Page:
We all have our stereotypes about which subjects appeal more to girls or boys. Well, in perusing a new report on the Advanced Placement program, I was intrigued to discover some hard data to help shed light on the matter. In addition to reporting participation on AP exams by racial and ethnic groups, the College Board includes the gender breakdown for all subjects tested.
Some of what I learned may not surprise readers. Males dominate AP Computer Science and all three physics courses, for instance. Females dominate AP Art History and English Language and Composition.
But not all of the findings were obvious, and a few were even a little puzzling.
(Note: The data in this blog post all reflect the gender breakdown of AP tests taken by public-school graduates from the class of 2011. My source is the College Board’s 8th annual “AP Report to the Nation.”)
Participation in the popular Calculus AB program was about evenly divided, but in the Calculus BC course, males were more heavily weighted (59 percent) than females. (Calculus BC covers all of the content in the AB course, plus additional material.)
Meanwhile, AP Biology was more popular with females (59 percent), while males were apparently more into AP Music Theory (58 percent). AP Statistics is pretty evenly divided, with 52 percent female.
One striking finding is that in a majority of subjects, the gender preference appears to be fairly pronounced. In my not-very-scientific approach, I decided to count the number of AP subjects in which one gender represented at least 55 percent of test-takers.
The result? (Drumroll, please...) Twenty-three out of 37 AP subjects tested.
For more analysis of the latest “AP Report to the Nation,” check out the EdWeek story, as well as this blog post, which takes a closer look at trends in AP participation, subject by subject. (Teaser: Subjects including geography, environmental science, and Chinese are rapidly growing in popularity.)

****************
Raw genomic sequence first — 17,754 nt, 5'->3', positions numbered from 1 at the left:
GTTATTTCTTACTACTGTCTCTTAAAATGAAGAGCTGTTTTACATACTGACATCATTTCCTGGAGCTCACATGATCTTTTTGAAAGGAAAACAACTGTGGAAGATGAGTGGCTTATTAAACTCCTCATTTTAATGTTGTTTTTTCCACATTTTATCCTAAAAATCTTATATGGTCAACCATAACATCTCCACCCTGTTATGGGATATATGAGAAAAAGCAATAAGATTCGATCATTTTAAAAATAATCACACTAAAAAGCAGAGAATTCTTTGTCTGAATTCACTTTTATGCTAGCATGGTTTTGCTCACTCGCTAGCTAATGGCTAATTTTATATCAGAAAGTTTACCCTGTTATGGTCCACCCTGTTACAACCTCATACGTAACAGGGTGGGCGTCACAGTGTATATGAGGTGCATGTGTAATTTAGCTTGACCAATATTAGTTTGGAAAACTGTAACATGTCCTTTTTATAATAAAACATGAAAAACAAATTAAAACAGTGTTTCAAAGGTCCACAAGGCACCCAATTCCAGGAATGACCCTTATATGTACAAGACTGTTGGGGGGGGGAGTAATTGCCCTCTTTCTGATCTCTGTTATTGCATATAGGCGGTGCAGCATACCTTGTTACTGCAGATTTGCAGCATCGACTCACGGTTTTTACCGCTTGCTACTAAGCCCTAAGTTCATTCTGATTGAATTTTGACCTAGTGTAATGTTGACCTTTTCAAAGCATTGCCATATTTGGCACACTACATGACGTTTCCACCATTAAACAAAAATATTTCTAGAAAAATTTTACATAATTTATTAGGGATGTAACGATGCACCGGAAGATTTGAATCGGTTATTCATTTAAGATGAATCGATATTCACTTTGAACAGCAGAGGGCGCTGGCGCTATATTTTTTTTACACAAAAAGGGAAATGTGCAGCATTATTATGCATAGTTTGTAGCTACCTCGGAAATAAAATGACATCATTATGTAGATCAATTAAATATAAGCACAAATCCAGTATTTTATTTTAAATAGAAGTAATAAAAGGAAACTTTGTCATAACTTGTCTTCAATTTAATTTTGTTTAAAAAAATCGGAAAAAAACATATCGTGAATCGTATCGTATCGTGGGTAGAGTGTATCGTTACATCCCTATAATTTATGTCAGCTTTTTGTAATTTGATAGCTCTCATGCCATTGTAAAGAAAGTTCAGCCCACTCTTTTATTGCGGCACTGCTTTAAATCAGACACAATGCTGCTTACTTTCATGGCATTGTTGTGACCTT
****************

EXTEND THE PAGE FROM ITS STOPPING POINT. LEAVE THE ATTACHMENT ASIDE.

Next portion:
Back to gender differences, here’s a sampling of subjects in which they seemed pretty significant for the class of 2011.
What girls like:
• Art history: 66 percent female
• Biology: 59 percent female
• English literature and composition: 63 percent female
• French language and culture: 69 percent female
• Psychology: 63 percent female
• Spanish Language: 63 percent female
• Studio Art: Drawing Portfolio: 74 percent female
What boys like:
• Calculus BC, 59 percent male
• Computer Science A: 80 percent male
• Computer Science AB: 86 percent male
• Music Theory: 58 percent male
• Physics C: Electricity and Magnetism: 77 percent male
• Physics C: Mechanics: 74 percent male
Among the AP subjects in which gender differences seemed marginal were ‘Calculus AB,’ Chemistry, European History, ‘Latin:Vergil,’ Statistics, and U.S. Government and Politics.
So, what does it all mean? Post a comment and let us know!
A version of this news article first appeared in the Curriculum Matters blog.